We have developed and are trialing culturally appropriate interventions packages at both the school and village level. Our school based interventions are aimed at decreasing transmission of disease within schools by improving hygiene and handwashing. In pilot schools, we have installed and maintained handwashing stations outside restrooms; devised plans to keep water flowing to hand washing stations despite freezing temperatures in winter; implemented delivery protocols for soap at all hand washing stations; developed educational campaigns using lecture and audiovisual components for both students and teachers; designed materials to encourage handwashing including posters and behavioral nudges; and tested monitoring and enforcement protocols to ensure compliance of hand washing in the student body. In observations our interventions at the school level have led to increases in hand washing and, based on principal and teacher report, evidence of habit formation amongst students.

Our village based efforts aim to decrease burden of infectious cysts in pork as well as educating villagers regarding safe meat handling and preparation. In collaboration with veterinary services at the village and county level, we have developed protocols to treat pigs with an anti-helminthic drug which clears infectious cysts from pig muscle prior to slaughter at the New Year holiday.



Primary Contact:  John Openshaw

Stanford University Based Project Team

John Openshaw is a physician trained in infectious diseases and internal medicine. He is interested in the ecology and public health burden of zoonotic infectious diseases. He has experience implementing large projects in resource limited settings.

Alexis Medina has been researching the economics of social issues in China for over ten years. She has extensive experience in international program management, including leading survey teams in rural China, overseeing the design and development of field projects, and coordinating data collection and analysis. She has co-authored several academic publications on the intersection of health and education in rural China. Alexis speaks fluent Mandarin, and holds a Master’s in East Asian Studies from Yale University.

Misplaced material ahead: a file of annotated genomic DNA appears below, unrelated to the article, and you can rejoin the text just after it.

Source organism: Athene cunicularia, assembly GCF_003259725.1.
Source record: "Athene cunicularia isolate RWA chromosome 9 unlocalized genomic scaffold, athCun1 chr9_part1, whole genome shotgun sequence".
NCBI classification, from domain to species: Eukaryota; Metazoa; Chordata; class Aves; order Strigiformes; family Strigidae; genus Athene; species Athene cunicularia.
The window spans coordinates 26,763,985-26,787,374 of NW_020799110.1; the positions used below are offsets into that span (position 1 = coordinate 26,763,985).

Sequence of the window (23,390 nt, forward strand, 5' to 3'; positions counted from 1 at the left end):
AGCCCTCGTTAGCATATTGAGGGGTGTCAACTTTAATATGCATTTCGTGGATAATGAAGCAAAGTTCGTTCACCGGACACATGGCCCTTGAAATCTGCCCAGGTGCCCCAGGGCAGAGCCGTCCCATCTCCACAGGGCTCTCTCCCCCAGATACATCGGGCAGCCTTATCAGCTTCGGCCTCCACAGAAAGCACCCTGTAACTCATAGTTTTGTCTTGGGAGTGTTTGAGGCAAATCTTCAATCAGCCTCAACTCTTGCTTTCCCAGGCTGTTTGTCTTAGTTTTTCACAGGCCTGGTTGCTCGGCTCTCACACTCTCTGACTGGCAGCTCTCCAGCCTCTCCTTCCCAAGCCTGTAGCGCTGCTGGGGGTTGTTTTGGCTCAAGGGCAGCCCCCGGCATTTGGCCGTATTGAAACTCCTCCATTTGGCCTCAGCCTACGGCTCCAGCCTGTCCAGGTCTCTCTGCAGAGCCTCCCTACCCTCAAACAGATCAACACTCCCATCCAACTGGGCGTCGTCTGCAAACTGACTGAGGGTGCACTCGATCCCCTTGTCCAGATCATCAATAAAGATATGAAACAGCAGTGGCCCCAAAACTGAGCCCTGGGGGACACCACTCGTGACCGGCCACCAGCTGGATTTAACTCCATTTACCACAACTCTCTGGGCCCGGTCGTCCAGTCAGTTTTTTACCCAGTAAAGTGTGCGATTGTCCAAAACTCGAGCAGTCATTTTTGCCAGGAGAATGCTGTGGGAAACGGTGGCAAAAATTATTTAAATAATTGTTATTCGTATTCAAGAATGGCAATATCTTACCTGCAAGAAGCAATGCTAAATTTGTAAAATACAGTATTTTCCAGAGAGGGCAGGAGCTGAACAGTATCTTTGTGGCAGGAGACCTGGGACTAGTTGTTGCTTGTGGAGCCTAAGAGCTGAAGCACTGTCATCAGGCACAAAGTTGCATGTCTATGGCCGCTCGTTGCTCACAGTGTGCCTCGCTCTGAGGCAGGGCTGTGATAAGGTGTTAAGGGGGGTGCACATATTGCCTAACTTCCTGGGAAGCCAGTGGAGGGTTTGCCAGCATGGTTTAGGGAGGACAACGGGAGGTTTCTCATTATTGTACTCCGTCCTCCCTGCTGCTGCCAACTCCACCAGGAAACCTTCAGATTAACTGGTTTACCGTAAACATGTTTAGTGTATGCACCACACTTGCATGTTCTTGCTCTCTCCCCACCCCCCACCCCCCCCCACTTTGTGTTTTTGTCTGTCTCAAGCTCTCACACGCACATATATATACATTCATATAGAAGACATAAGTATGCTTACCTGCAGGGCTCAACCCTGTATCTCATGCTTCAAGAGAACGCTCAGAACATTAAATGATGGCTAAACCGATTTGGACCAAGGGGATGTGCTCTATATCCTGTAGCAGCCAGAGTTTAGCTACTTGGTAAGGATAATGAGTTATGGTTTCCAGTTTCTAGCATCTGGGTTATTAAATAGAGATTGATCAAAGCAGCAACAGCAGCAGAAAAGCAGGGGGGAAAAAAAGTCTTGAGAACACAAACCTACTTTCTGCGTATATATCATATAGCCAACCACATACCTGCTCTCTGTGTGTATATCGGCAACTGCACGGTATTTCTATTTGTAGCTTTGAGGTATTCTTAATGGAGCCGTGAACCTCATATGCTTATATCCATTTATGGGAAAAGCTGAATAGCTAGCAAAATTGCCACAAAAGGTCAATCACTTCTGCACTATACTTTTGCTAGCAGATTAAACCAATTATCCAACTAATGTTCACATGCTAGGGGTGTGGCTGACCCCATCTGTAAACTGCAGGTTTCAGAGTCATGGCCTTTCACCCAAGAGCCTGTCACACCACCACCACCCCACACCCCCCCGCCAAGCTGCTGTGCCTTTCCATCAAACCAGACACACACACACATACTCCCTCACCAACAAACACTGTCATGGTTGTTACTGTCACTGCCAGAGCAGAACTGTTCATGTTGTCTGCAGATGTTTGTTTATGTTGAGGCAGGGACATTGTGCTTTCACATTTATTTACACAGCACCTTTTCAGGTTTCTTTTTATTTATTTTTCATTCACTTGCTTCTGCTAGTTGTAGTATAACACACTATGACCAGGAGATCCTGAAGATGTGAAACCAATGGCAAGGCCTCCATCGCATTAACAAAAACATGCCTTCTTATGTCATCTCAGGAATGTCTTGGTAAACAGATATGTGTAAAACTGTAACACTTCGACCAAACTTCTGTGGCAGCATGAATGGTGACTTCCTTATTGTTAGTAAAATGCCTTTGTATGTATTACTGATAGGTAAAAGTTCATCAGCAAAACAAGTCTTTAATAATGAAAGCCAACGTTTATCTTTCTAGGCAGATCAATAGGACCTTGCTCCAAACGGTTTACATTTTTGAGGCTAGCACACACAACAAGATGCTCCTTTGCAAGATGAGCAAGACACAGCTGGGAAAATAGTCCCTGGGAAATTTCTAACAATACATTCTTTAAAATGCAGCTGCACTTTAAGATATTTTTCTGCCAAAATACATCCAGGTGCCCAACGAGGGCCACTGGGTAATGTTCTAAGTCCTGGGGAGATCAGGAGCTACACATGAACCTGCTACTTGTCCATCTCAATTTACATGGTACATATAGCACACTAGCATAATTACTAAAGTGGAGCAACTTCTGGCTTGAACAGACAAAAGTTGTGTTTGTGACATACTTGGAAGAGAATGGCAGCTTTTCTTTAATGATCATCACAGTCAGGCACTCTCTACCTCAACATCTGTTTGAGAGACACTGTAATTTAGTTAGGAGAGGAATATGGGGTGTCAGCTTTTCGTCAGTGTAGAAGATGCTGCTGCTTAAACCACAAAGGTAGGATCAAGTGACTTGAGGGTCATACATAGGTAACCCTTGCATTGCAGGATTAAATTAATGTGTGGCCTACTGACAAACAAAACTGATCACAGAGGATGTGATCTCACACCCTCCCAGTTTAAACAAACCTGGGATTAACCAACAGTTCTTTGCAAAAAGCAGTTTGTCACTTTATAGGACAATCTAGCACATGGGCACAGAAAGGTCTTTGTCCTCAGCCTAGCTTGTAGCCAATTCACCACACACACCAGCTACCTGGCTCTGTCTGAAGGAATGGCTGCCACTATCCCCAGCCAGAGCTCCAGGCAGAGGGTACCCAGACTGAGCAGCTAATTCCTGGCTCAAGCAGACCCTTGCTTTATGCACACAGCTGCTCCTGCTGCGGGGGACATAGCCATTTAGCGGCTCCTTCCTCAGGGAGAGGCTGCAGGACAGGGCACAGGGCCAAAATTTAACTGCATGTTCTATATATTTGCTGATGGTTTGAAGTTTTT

Stephen Felt’s research interest focuses on infectious diseases, particularly zoonoses, and refining experimental techniques to improve animal health and welfare.  Prior to arriving at Stanford, he  served as the Director for the Animal Resources Program at the Naval Medical Research Unit No. 3 in Cairo, Egypt.

Scott Rozelle is the co-director of the Rural Education Action Program. His research focuses almost exclusively on China and is concerned with: agricultural policy, including the supply, demand, and trade in agricultural projects; the emergence and evolution of markets and other economic institutions in the transition process and their implications for equity and efficiency; and the economics of poverty and inequality, with an emphasis on rural education, health and nutrition.

Stephen Luby is a medical epidemiologist trained in internal medicine, epidemiology and preventive medicine. He has extensive experience implementing large studies in resource limited settings. His previous positions include directing the Centre for Communicable Diseases at the International Centre for Diarrhoeal Diseases Research, Bangladesh in Dhaka, Bangladesh from 2004 - 2012, conducting research and teaching epidemiology at the Aga Khan University in Karachi, Pakistan from 1993 - 1998, and working as an epidemiologist in the Foodborne and Diarrheal Diseases Branch of the U.S. Centers for Disease Control and Prevention.

China Based Project Team

Professor Huan Zhou, Sichuan University, is a professor at the Sichuan University School of Public Health. She has extensive experience leading public health related projects across China.

Dr. Tiaoying Li, Sichuan Centers for Disease Control and Prevention, works on Taenia infections at the Sichuan Centers for Disease Control and Prevention. She has extensive experience working on Taenia solium both in the field and laboratory.


To Learn More About This Work

Disease in Schools: Toward a solution for common tapeworm infection



The pigs and parasites project is funded from an initial grant from Stanford’s Global Development and Poverty Initiative (now the Stanford King Center on Global Development).